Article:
WASHINGTON, DC—In one of the first sessions at the American Academy of Otolaryngology–Head and Neck Surgery annual meeting, otolaryngologists made it overwhelmingly clear that they believe they should be paid for being on call for emergencies and consultations.
Explore this issue:December 2007
Steven F. Isenberg, MD, a physician in private practice in Indianapolis, was one of the two moderators. He summarized the critical points by saying that payment would improve the quality of health care, ensure fairness for physicians, and increase access to care. Some specialties—for instance, the American Academy of Neurology—have policies that link call reimbursement with high-quality health care. The AAO–HNS has determined that call compensation is “ethical.”
Health Care Quality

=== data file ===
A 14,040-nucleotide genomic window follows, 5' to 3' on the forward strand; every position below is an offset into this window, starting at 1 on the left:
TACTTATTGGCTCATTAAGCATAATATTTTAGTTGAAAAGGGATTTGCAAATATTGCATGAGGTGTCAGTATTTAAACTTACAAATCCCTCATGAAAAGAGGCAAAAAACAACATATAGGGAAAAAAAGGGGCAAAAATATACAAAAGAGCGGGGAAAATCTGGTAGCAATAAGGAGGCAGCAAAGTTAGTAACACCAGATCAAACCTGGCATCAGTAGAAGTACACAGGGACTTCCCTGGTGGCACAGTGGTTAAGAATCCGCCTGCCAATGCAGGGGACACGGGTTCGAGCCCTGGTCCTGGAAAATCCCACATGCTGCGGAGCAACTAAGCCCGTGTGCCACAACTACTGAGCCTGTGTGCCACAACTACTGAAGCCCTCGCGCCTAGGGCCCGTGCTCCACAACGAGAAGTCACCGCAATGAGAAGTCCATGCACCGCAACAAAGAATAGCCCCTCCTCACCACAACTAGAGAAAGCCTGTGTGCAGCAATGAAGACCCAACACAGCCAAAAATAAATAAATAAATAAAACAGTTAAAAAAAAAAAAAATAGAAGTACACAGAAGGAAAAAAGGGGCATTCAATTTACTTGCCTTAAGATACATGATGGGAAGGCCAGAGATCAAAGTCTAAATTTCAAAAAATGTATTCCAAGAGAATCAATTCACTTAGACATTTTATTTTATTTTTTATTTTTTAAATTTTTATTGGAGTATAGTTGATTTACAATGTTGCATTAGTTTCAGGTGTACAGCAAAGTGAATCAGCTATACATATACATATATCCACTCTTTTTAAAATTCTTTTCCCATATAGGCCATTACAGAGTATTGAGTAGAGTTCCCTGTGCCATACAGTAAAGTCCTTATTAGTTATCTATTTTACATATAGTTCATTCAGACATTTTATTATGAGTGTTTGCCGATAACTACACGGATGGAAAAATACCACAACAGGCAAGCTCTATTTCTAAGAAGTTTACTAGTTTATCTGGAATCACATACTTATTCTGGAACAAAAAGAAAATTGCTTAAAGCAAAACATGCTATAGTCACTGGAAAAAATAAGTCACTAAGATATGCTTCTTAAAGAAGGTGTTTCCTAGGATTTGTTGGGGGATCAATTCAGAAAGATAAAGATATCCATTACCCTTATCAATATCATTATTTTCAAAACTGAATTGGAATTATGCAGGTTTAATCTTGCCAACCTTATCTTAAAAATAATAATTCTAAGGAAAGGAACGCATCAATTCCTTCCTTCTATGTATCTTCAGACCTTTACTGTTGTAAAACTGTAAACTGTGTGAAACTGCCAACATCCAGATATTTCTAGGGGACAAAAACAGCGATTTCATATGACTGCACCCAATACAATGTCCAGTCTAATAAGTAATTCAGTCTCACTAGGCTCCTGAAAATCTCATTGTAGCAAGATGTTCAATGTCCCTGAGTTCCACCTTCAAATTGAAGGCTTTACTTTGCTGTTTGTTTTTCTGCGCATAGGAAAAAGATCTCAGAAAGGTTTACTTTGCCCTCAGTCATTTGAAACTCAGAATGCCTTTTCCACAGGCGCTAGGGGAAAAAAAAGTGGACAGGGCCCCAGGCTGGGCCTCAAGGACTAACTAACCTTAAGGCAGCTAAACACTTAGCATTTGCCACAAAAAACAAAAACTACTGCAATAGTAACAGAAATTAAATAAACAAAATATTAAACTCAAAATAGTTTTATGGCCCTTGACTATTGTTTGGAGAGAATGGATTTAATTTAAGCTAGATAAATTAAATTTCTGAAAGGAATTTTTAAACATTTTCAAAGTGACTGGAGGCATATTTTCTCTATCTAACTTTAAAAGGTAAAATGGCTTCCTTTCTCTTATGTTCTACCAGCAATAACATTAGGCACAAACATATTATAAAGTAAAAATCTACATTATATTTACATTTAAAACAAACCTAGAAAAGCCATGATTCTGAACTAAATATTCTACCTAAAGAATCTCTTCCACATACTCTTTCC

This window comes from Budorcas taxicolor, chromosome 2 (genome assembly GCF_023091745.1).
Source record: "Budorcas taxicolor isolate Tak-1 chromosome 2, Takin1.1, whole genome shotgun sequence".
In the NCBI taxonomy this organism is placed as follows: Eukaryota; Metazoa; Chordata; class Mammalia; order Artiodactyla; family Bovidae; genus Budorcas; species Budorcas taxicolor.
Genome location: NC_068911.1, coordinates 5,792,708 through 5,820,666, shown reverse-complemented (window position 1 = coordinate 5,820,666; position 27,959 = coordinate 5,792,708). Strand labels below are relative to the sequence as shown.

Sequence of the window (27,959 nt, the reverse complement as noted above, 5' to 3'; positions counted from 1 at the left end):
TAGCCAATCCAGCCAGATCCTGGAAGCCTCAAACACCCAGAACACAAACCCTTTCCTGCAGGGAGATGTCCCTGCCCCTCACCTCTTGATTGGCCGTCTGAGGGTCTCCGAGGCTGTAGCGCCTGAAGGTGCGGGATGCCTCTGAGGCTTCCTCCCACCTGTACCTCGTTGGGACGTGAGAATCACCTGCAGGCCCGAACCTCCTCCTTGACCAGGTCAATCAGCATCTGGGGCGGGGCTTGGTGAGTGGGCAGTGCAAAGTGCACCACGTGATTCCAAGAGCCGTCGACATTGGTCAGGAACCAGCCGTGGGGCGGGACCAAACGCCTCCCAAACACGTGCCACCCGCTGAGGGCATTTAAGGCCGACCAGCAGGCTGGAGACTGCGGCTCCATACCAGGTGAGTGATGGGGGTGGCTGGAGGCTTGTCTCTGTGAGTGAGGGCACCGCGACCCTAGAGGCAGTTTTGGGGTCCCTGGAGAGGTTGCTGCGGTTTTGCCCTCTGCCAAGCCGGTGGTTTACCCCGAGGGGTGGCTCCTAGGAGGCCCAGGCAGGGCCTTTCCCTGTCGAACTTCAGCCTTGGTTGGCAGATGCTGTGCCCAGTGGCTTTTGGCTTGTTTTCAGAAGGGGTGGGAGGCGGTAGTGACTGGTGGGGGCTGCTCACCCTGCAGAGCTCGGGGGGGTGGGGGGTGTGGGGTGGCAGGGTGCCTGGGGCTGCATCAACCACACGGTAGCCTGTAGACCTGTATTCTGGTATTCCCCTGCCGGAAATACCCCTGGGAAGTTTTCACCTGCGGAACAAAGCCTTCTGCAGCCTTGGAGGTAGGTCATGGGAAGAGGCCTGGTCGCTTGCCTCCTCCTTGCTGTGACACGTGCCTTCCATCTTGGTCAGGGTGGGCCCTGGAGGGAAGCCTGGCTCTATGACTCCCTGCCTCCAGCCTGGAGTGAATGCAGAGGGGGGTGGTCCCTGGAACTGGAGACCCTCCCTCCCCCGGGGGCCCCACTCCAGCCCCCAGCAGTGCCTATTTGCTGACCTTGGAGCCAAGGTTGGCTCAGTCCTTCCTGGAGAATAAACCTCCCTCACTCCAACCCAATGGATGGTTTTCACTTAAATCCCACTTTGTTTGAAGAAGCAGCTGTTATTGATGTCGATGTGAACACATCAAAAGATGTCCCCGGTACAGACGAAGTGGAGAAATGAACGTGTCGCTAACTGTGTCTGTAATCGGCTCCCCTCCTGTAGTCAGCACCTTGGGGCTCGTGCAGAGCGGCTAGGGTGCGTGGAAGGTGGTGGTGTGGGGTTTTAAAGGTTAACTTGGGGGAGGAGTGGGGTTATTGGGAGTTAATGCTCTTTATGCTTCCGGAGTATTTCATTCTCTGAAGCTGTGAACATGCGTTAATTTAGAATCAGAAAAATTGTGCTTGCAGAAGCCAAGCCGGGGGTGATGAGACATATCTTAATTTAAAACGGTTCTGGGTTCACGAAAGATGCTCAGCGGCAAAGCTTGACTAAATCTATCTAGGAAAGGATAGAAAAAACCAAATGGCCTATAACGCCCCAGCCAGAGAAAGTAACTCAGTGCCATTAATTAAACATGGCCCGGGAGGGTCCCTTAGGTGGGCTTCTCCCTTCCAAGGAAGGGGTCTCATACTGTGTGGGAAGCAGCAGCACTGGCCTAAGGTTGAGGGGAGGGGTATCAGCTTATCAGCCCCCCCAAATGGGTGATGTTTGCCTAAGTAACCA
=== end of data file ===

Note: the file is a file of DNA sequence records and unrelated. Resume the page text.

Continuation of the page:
“Caring for patients around the clock without regard to adequate time off creates risks for patients and health care concerns for physicians,” said Dr. Isenberg, referring specifically to the mental and motor incapacity that arises from sleepiness and fatigue, which is physiologically the same as alcohol intoxication, and which can result in impaired performance, an increased chance of medical errors, and a generally negative effect on medical practice. He noted that airlines do not hesitate to cancel flights, regardless of how annoying and inconvenient for passengers, if crews would have to work into their mandated rest time. Sufficient rest is equally important for physicians, he said.